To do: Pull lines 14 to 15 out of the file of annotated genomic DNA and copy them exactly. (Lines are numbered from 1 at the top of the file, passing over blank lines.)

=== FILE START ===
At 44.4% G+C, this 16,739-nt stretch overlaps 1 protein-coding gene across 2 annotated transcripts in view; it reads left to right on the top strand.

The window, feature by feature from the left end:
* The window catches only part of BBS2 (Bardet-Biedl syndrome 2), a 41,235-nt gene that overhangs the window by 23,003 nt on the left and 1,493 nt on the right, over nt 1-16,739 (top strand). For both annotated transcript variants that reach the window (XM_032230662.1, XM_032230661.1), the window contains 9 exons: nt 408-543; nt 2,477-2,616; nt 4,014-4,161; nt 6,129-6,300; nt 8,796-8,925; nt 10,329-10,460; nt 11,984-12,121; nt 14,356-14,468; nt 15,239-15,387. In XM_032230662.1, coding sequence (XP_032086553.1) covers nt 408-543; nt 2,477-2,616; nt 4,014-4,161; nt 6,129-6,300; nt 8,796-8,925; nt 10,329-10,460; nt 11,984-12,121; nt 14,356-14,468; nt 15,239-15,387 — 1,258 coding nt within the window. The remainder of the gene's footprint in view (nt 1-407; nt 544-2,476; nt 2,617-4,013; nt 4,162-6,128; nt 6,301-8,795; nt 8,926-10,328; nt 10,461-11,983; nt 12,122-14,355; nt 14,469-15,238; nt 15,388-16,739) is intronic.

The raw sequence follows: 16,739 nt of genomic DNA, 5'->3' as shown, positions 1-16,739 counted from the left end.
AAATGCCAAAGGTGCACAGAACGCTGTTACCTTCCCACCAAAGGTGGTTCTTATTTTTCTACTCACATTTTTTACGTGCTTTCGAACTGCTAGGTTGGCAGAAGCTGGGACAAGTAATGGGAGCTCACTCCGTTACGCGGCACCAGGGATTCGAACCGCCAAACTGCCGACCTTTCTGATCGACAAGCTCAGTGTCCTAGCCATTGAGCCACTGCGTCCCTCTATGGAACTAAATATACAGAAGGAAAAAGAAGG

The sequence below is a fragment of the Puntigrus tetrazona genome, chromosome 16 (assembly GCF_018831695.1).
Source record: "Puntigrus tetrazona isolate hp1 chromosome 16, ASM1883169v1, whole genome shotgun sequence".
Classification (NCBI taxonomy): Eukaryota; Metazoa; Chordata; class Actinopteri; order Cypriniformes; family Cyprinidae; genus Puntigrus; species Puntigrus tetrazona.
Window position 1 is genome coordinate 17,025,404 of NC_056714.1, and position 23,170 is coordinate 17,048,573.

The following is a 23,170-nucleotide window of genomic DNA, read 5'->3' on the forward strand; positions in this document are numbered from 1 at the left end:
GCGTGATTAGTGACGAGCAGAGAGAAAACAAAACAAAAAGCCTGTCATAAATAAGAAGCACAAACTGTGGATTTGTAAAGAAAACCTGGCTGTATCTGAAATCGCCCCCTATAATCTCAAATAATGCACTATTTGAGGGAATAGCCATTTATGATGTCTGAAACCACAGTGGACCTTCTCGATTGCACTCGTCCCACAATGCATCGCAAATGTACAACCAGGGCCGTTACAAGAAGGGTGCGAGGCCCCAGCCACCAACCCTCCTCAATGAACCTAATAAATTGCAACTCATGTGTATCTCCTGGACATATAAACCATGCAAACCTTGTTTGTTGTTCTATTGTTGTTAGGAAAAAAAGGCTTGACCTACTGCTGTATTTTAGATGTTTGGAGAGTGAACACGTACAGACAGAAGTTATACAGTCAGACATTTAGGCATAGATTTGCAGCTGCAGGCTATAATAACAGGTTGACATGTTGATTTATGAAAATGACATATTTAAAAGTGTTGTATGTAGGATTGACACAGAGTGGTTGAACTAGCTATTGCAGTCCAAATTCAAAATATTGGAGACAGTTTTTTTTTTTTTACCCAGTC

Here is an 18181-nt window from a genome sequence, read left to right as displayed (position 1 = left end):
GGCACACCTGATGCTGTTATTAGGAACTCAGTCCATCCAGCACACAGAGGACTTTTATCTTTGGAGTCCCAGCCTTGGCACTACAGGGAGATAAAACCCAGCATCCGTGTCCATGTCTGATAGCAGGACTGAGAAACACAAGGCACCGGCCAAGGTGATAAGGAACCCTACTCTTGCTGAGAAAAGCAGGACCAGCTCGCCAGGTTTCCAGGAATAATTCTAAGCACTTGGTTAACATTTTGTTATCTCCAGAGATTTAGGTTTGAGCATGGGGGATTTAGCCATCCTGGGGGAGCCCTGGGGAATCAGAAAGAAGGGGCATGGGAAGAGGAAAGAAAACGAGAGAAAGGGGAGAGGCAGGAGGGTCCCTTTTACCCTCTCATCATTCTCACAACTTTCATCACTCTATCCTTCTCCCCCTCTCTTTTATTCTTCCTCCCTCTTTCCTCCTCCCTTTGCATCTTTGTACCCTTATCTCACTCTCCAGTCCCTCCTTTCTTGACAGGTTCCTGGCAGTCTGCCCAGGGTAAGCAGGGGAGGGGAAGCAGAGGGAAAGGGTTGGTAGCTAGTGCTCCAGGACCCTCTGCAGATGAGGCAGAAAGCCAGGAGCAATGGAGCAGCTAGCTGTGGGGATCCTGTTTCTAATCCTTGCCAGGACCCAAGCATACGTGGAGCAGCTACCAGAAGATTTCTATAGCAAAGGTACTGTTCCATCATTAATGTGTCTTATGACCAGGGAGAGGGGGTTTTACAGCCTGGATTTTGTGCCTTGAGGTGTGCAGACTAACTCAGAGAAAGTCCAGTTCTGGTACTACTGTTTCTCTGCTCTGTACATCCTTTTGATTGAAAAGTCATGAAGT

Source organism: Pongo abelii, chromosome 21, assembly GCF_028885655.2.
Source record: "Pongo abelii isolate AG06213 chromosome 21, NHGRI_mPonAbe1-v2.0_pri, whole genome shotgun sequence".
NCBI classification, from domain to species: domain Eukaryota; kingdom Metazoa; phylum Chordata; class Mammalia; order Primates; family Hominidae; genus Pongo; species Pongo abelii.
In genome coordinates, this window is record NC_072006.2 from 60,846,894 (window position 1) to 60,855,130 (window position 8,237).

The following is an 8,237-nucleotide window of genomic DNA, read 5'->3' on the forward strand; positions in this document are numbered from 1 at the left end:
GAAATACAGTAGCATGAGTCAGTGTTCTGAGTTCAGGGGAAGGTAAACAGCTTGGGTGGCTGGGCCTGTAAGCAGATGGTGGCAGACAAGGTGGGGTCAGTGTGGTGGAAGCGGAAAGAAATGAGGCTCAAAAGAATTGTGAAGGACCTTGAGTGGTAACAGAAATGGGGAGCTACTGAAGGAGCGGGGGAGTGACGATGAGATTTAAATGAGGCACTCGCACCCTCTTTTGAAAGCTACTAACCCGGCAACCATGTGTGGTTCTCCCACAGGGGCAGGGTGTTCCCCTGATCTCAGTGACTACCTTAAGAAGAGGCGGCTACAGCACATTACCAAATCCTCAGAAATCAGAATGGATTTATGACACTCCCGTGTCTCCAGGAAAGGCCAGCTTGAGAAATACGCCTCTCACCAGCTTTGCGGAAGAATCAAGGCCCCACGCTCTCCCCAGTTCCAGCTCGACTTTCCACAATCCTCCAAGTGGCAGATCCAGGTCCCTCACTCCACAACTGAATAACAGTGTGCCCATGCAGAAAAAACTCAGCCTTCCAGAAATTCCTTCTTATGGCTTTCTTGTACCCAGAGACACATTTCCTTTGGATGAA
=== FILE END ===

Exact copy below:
Source organism: Pongo abelii, chromosome 21, assembly GCF_028885655.2.
Source record: "Pongo abelii isolate AG06213 chromosome 21, NHGRI_mPonAbe1-v2.0_pri, whole genome shotgun sequence".